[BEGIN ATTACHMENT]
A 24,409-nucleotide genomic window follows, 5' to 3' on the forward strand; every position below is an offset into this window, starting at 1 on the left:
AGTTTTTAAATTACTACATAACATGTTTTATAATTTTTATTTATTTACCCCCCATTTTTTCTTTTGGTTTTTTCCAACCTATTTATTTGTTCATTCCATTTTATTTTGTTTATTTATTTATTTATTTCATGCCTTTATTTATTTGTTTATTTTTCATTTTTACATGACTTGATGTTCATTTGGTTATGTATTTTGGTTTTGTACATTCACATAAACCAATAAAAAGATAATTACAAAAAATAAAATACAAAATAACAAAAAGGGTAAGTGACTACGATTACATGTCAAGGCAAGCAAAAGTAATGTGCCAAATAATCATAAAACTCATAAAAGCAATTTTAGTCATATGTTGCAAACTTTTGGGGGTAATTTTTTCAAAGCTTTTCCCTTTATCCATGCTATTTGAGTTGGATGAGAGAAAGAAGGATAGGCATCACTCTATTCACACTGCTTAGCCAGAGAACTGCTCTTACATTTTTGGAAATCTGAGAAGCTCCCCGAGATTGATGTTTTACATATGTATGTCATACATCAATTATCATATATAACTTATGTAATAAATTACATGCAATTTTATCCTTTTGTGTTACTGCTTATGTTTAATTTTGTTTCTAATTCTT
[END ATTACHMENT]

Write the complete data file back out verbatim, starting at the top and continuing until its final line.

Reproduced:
A 24,409-nucleotide genomic window follows, 5' to 3' on the forward strand; every position below is an offset into this window, starting at 1 on the left:
AGTTTTTAAATTACTACATAACATGTTTTATAATTTTTATTTATTTACCCCCCATTTTTTCTTTTGGTTTTTTCCAACCTATTTATTTGTTCATTCCATTTTATTTTGTTTATTTATTTATTTATTTCATGCCTTTATTTATTTGTTTATTTTTCATTTTTACATGACTTGATGTTCATTTGGTTATGTATTTTGGTTTTGTACATTCACATAAACCAATAAAAAGATAATTACAAAAAATAAAATACAAAATAACAAAAAGGGTAAGTGACTACGATTACATGTCAAGGCAAGCAAAAGTAATGTGCCAAATAATCATAAAACTCATAAAAGCAATTTTAGTCATATGTTGCAAACTTTTGGGGGTAATTTTTTCAAAGCTTTTCCCTTTATCCATGCTATTTGAGTTGGATGAGAGAAAGAAGGATAGGCATCACTCTATTCACACTGCTTAGCCAGAGAACTGCTCTTACATTTTTGGAAATCTGAGAAGCTCCCCGAGATTGATGTTTTACATATGTATGTCATACATCAATTATCATATATAACTTATGTAATAAATTACATGCAATTTTATCCTTTTGTGTTACTGCTTATGTTTAATTTTGTTTCTAATTCTT